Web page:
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Report No. 30

Section 5 of the Central sales Tax Act, 1956-Taxation by the States of Sales in the Course of Import

1. Genesis of the Report.-

This reference has been made to the Law Commission in the following circumstances:-

On January 18, 1966, the Supreme Court, in K.G. Khosla's case1 laid down the boundaries, of the ban under Article 286(1)(b) of the Constitution on the imposition of sales tax on import sales. It also determined the extent and meaning of section 5 of the Central Sales Tax Act 2.

As that decision circumscribes the power of State Governments to impose sales tax, the State Government of West Bengal, by its letter dated June 18, 1966, drew the attention of the Government of India (Ministry of Finance) to the consequences of the decision on its revenues derived from sales tax on certain classes of sales and purchases-import-export sales and purchases-which, hithertofore, the State Government had been taking as being outside the ban of Article 286(1)(b).

1. K.G. Khosla & Co. Pvt. Ltd. v. Deputy Commissioner of Commercial Tax, Madras, AIR 1966 SC 1216: 17 STC 473.

2. Central Sales Tax Act, 1956 (74 of 1956).

2. The State Government, requested the Government of India to look into the matter and to take steps for amending the Central Sales Tax Act, 1956, so as to exclude such sales from the purview of section 5 of that Act.

3. The Government of India, Ministry of Finance, after noting that the Central Sales Tax Act was passed after taking into account the recommendations of the Law Commission in the Second Report, and that that Report itself was based on two decisions of the Supreme Court, requested the Ministry of Law (Department of Legal Affairs), to refer the matter to the Law Commission for its consideration, in the light of the fact that existing section 5 of the Central Sales Tax Act embodies the principles recommended by the Law Commission in its Second Report.

The Ministry of Finance, in particular, raised a query whether the decision in Khosla's case went beyond what the Law Commission in its Second Report intended. (In this connection, it referred to para. 9 of the Second Report). The Ministry of Law1 has referred the matter to the Law Commission for its consideration2.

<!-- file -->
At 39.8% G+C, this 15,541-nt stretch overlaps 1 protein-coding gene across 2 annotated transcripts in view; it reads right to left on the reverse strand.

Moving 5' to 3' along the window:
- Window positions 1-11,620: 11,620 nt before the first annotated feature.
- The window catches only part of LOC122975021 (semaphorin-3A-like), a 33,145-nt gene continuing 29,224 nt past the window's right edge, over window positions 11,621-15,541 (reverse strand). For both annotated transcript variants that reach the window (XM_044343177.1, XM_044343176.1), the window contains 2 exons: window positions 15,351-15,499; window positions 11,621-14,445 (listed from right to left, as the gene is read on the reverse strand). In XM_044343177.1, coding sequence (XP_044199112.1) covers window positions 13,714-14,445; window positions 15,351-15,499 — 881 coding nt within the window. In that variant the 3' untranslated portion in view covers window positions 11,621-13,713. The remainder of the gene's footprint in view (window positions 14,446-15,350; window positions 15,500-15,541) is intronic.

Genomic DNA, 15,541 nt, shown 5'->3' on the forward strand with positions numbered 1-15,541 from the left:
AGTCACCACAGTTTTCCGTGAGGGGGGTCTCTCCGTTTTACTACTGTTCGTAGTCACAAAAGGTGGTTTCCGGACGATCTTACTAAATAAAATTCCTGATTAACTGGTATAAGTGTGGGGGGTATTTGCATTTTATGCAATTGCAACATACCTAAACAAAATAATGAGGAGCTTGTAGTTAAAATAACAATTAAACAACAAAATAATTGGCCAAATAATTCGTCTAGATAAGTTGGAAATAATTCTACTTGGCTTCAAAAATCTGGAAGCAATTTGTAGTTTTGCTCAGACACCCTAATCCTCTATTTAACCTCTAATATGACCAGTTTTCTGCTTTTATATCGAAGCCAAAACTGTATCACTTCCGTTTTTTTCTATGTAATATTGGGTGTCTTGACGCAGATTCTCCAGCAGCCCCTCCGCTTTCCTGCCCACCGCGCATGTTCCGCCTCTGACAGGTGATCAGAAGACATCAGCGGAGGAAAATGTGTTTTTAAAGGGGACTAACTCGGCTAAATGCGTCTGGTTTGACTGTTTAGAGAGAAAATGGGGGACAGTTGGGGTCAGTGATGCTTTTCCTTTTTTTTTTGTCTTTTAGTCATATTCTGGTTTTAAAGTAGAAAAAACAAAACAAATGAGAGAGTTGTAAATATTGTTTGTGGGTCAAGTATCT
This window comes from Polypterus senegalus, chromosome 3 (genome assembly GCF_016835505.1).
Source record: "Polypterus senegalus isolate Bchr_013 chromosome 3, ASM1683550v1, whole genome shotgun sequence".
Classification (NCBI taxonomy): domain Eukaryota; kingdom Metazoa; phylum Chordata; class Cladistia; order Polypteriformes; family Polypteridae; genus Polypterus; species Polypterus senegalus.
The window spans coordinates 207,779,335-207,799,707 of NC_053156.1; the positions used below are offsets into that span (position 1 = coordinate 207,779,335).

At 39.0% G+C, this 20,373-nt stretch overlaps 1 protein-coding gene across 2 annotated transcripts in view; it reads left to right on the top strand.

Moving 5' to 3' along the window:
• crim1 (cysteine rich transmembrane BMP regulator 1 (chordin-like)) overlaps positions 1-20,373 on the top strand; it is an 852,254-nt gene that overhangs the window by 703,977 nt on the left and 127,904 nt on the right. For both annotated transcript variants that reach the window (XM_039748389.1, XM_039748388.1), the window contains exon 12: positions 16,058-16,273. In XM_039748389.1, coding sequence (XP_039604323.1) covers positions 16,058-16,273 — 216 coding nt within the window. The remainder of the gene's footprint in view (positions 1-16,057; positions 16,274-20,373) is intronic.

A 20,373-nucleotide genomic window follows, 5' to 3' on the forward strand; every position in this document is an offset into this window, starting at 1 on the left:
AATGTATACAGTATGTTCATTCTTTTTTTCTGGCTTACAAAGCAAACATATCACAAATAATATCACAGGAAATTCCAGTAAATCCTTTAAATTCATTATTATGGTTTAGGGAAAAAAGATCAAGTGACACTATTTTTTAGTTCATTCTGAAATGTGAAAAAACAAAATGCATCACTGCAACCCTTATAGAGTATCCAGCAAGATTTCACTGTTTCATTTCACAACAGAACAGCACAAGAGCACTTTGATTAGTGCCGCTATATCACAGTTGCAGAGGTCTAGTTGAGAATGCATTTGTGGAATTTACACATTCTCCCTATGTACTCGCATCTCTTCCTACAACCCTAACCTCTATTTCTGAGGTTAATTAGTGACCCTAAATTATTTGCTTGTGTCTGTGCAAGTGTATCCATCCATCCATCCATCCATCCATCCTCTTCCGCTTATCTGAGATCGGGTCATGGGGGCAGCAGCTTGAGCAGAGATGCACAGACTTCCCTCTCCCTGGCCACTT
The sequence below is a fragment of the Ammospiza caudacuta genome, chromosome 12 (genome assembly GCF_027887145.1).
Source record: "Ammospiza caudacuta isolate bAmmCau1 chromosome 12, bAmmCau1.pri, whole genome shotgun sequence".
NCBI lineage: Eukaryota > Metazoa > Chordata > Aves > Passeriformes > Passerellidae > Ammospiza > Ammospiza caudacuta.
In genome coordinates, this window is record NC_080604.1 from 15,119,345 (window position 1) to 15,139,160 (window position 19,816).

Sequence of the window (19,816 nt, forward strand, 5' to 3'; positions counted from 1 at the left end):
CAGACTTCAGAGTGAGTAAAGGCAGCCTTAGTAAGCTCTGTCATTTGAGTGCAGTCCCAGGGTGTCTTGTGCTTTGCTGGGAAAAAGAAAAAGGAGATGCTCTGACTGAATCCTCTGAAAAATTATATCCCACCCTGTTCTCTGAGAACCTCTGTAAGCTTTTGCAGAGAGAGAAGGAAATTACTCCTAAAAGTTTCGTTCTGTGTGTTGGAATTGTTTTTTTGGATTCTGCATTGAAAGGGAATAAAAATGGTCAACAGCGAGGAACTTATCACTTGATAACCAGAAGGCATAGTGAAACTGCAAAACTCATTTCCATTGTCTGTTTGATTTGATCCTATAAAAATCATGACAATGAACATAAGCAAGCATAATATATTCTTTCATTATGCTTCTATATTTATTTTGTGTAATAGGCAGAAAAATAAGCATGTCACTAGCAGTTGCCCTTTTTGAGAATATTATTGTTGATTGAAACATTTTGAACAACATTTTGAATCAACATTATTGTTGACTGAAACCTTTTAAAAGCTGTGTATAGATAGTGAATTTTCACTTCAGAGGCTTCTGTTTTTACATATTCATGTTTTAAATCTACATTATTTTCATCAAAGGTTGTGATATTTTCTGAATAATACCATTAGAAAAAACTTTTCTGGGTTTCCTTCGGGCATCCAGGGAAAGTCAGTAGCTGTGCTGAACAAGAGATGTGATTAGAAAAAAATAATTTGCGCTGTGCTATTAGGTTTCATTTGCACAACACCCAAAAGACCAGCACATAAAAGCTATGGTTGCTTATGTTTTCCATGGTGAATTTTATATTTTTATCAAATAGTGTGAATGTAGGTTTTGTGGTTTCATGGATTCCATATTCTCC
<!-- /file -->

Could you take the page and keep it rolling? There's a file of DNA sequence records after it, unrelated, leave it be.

That is the genesis of this Report.

1. Ministry of Law, Department of Legal Affairs (Advice F Section), Note No. Nil, dated the 18th July, 1966, to the Law Commission.

2. For details of the question referred to the Law Commission, see para. 5, infra.

4. Transactions to be considered in the Report-The transactions to be considered in the present Report may be gathered from the following passages in the Note of the Ministry of Laws1.

"Now, in K.G. Khosla's case (17 STC 473) which is a case under section 5(2) of the Central Sales Tax Act, 1956, the Supreme Court has held that before a sale could be said to have occasioned the import, it is not necessary that the sale should have preceded the import. The facts in that case were that the assessee entered into a contract with the D.G. S.&D. New Delhi, for the supply of axle box bodies. The goods were to be manufactured in Belgium according to specifications and the D.G.I.S.&D., London, or his representative was to inspect the goods at the works of the manufacturers and issue an inspection certificate.

Another inspection was provided for at Madras. The assessee was entitled to be paid 90 per cent. after inspection and delivery of stores to the consignee and the balance of 10 per cent. was payable on final acceptance by the consignee. In the case of deliveries on f.o.r. basis, the assessee was entitled to 90 per cent. payment after inspection on proof of despatch and the balance of 10 per cent. after receipt of stores by the consignee in good condition.